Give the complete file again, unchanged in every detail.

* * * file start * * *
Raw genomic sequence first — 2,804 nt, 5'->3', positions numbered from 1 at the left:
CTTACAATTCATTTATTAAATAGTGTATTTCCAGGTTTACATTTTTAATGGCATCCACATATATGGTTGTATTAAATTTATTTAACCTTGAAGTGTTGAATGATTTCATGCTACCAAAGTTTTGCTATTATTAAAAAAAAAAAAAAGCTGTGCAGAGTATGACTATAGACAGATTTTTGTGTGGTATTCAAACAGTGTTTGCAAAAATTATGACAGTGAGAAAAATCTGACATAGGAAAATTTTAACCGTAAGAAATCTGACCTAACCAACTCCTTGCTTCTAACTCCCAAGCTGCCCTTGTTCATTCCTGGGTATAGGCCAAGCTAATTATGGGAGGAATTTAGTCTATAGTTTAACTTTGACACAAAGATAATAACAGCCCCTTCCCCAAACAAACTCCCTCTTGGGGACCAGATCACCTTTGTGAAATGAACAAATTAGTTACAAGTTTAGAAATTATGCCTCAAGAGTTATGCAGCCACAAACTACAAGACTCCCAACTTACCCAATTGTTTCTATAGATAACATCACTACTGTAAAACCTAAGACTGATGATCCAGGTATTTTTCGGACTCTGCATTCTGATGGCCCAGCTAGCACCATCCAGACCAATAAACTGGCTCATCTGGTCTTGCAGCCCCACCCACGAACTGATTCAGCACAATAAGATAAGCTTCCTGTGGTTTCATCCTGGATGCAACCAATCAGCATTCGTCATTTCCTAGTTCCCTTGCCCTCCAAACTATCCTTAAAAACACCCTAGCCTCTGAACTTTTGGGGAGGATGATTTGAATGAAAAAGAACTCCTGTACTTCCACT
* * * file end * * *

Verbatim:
Raw genomic sequence first — 2,804 nt, 5'->3', positions numbered from 1 at the left:
CTTACAATTCATTTATTAAATAGTGTATTTCCAGGTTTACATTTTTAATGGCATCCACATATATGGTTGTATTAAATTTATTTAACCTTGAAGTGTTGAATGATTTCATGCTACCAAAGTTTTGCTATTATTAAAAAAAAAAAAAAGCTGTGCAGAGTATGACTATAGACAGATTTTTGTGTGGTATTCAAACAGTGTTTGCAAAAATTATGACAGTGAGAAAAATCTGACATAGGAAAATTTTAACCGTAAGAAATCTGACCTAACCAACTCCTTGCTTCTAACTCCCAAGCTGCCCTTGTTCATTCCTGGGTATAGGCCAAGCTAATTATGGGAGGAATTTAGTCTATAGTTTAACTTTGACACAAAGATAATAACAGCCCCTTCCCCAAACAAACTCCCTCTTGGGGACCAGATCACCTTTGTGAAATGAACAAATTAGTTACAAGTTTAGAAATTATGCCTCAAGAGTTATGCAGCCACAAACTACAAGACTCCCAACTTACCCAATTGTTTCTATAGATAACATCACTACTGTAAAACCTAAGACTGATGATCCAGGTATTTTTCGGACTCTGCATTCTGATGGCCCAGCTAGCACCATCCAGACCAATAAACTGGCTCATCTGGTCTTGCAGCCCCACCCACGAACTGATTCAGCACAATAAGATAAGCTTCCTGTGGTTTCATCCTGGATGCAACCAATCAGCATTCGTCATTTCCTAGTTCCCTTGCCCTCCAAACTATCCTTAAAAACACCCTAGCCTCTGAACTTTTGGGGAGGATGATTTGAATGAAAAAGAACTCCTGTACTTCCACT